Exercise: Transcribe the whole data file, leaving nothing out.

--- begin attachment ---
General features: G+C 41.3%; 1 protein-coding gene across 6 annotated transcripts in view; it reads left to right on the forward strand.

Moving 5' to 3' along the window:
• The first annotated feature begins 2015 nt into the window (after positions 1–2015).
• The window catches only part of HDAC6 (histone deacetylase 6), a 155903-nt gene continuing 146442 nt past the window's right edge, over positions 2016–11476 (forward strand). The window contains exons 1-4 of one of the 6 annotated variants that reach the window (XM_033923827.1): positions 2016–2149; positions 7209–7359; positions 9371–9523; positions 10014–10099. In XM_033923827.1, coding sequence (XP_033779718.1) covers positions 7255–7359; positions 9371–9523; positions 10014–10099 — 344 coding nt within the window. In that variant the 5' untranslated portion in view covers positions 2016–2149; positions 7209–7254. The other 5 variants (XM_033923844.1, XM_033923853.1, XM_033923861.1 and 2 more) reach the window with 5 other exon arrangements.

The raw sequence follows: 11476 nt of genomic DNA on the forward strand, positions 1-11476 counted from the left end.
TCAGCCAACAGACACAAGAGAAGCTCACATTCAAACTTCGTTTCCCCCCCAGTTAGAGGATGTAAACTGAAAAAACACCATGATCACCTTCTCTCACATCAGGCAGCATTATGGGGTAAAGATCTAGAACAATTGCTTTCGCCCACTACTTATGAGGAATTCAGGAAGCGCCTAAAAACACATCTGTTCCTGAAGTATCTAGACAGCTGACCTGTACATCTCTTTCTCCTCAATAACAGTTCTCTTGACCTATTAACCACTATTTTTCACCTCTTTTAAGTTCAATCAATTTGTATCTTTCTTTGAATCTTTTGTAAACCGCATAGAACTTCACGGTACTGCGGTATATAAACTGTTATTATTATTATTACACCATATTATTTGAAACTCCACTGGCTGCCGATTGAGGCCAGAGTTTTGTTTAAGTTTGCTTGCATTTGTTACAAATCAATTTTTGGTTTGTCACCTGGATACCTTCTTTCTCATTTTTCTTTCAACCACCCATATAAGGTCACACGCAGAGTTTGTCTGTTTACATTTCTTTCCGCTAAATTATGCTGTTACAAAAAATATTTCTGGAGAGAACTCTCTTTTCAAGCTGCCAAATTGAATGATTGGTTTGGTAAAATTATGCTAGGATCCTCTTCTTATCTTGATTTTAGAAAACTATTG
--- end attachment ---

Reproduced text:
General features: G+C 41.3%; 1 protein-coding gene across 6 annotated transcripts in view; it reads left to right on the forward strand.

Moving 5' to 3' along the window:
• The first annotated feature begins 2015 nt into the window (after positions 1–2015).
• The window catches only part of HDAC6 (histone deacetylase 6), a 155903-nt gene continuing 146442 nt past the window's right edge, over positions 2016–11476 (forward strand). The window contains exons 1-4 of one of the 6 annotated variants that reach the window (XM_033923827.1): positions 2016–2149; positions 7209–7359; positions 9371–9523; positions 10014–10099. In XM_033923827.1, coding sequence (XP_033779718.1) covers positions 7255–7359; positions 9371–9523; positions 10014–10099 — 344 coding nt within the window. In that variant the 5' untranslated portion in view covers positions 2016–2149; positions 7209–7254. The other 5 variants (XM_033923844.1, XM_033923853.1, XM_033923861.1 and 2 more) reach the window with 5 other exon arrangements.

The raw sequence follows: 11476 nt of genomic DNA on the forward strand, positions 1-11476 counted from the left end.
TCAGCCAACAGACACAAGAGAAGCTCACATTCAAACTTCGTTTCCCCCCCAGTTAGAGGATGTAAACTGAAAAAACACCATGATCACCTTCTCTCACATCAGGCAGCATTATGGGGTAAAGATCTAGAACAATTGCTTTCGCCCACTACTTATGAGGAATTCAGGAAGCGCCTAAAAACACATCTGTTCCTGAAGTATCTAGACAGCTGACCTGTACATCTCTTTCTCCTCAATAACAGTTCTCTTGACCTATTAACCACTATTTTTCACCTCTTTTAAGTTCAATCAATTTGTATCTTTCTTTGAATCTTTTGTAAACCGCATAGAACTTCACGGTACTGCGGTATATAAACTGTTATTATTATTATTACACCATATTATTTGAAACTCCACTGGCTGCCGATTGAGGCCAGAGTTTTGTTTAAGTTTGCTTGCATTTGTTACAAATCAATTTTTGGTTTGTCACCTGGATACCTTCTTTCTCATTTTTCTTTCAACCACCCATATAAGGTCACACGCAGAGTTTGTCTGTTTACATTTCTTTCCGCTAAATTATGCTGTTACAAAAAATATTTCTGGAGAGAACTCTCTTTTCAAGCTGCCAAATTGAATGATTGGTTTGGTAAAATTATGCTAGGATCCTCTTCTTATCTTGATTTTAGAAAACTATTG